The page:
This deficiency in my education never caused a problem until I learned that my daughter is required to learn an instrument and take music during middle school. Thankfully, my wife played an instrument through high school and has at least some ability to help my daughter as she starts this part of her education. I do not, however, like being ignorant and do not want to be in the position of being utterly clueless about what my daughter is learning. Thus, I am motivated for the first time in my life to learn at least something about music.
I have experience with the Great Courses series and thought this would be the place to start my delinquent musical education. I am glad that I did. The professor uses a historical approach, which works well with the way that I think, and takes the student through Ancient Greek music all the way through the early part of the 20th Century. A complete list of the topics can be found on the Great Courses website.
The professor presents the thesis throughout the course that music is a mirror of the people who composed it and the time in which it was created. This is a long course and requires a lot of dedication, but the professor slowly builds a vocabulary for the student helping someone like me with zero background begin to understand the way that music is composed. I will freely admit that much of what the professor explained still went over my head, and I frequently turned to Wikipedia for more background information. I decided as my next class to listen to the professor's course on Understanding the Fundamentals of Music to continue building on my knowledge.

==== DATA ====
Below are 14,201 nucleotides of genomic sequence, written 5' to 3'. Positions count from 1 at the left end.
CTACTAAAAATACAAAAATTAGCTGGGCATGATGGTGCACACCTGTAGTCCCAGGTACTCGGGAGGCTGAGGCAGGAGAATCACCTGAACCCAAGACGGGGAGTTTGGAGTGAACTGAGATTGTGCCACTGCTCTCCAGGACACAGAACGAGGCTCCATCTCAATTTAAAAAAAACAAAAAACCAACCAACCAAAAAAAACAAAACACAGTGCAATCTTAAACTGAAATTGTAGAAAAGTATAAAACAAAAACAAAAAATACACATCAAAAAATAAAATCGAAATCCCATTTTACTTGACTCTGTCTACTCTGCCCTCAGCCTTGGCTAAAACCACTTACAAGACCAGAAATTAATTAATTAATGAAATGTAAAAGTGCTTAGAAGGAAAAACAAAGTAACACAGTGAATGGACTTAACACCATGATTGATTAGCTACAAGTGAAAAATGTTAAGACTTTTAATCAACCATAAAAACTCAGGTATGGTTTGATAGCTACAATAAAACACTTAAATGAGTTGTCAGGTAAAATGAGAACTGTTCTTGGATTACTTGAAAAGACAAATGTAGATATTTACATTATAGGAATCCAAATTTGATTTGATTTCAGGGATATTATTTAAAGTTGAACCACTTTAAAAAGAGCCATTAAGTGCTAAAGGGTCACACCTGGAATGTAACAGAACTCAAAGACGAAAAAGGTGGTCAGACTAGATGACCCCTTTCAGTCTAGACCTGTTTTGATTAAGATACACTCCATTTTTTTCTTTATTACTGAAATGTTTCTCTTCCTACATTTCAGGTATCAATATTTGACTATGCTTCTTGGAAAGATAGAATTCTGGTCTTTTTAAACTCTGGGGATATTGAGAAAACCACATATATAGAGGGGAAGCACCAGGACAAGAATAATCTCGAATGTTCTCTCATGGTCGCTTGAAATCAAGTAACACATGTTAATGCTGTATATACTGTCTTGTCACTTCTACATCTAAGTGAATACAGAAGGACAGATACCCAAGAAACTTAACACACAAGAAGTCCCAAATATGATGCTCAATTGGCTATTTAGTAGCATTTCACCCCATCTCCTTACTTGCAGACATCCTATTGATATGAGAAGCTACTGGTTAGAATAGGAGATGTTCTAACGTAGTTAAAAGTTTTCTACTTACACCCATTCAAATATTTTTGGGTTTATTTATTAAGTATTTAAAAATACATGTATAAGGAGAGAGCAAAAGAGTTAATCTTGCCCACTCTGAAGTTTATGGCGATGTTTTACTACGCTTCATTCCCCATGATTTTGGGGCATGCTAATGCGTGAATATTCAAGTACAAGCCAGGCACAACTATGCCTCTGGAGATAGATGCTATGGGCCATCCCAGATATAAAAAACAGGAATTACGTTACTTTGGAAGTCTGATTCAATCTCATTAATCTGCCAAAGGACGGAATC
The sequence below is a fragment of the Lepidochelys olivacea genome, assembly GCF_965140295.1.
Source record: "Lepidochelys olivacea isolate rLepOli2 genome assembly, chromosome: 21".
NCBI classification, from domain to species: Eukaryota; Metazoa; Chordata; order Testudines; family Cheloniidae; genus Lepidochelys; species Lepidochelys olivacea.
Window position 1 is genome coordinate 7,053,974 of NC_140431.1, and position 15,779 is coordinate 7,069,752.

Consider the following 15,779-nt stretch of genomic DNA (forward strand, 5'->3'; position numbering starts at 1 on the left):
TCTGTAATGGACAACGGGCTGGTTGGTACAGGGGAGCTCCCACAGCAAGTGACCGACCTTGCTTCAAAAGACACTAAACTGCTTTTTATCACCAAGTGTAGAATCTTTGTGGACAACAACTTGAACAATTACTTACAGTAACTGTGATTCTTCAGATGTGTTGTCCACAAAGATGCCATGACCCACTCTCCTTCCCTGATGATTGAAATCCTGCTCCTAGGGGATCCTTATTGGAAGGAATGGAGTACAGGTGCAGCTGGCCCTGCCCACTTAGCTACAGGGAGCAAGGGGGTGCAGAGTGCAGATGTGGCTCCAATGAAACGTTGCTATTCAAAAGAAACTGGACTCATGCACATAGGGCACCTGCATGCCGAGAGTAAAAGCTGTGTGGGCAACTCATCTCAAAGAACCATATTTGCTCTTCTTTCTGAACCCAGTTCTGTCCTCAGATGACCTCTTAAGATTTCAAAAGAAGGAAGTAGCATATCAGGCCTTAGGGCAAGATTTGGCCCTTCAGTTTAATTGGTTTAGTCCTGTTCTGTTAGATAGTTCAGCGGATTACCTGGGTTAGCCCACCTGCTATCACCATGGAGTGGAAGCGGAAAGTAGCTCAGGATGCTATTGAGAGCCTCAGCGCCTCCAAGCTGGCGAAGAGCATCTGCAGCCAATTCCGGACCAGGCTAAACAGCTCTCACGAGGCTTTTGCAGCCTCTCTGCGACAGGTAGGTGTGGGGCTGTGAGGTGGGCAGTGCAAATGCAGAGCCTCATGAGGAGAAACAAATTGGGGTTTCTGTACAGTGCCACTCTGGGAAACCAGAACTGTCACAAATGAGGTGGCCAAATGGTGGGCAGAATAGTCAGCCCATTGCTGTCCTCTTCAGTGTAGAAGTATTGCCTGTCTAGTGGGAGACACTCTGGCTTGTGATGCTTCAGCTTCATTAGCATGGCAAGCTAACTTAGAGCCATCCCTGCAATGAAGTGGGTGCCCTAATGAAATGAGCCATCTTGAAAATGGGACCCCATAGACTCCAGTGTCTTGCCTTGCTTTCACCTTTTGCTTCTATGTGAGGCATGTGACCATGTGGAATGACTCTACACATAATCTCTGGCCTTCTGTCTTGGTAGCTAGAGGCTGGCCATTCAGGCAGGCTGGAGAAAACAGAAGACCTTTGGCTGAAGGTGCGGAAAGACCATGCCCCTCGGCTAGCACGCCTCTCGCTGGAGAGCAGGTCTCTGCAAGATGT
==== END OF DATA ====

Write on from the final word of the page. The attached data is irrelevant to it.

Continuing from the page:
I bought many of the musical works he discussed in the class so I could listen to them in their entirety and see if I could pick-out some of the details learned from the course. I still feel like a near idiot, but I was proud of the progress I made. For instance, I can now listen to a traditional four movement symphony by Haydn or Mozart and understand why the second movement is typically slow and the fourth movement is typically fast. I can now provide a semi-intelligent answer to explain the stylistic differences between Bach, Mozart and Beethoven. If nothing else, I at least now know which came first. I still have a very long way to go, but I at least have a foundation on which to build. I can honestly say that I now have an interest in classical music (excuse me, to use the terminology from the course—"concert music") and appreciate listening to it, even if I am not yet picking up on all of the subtleties. The professor has not yet inspired me to go so far as listening to opera in my spare time, but I am now eager to learn more about music.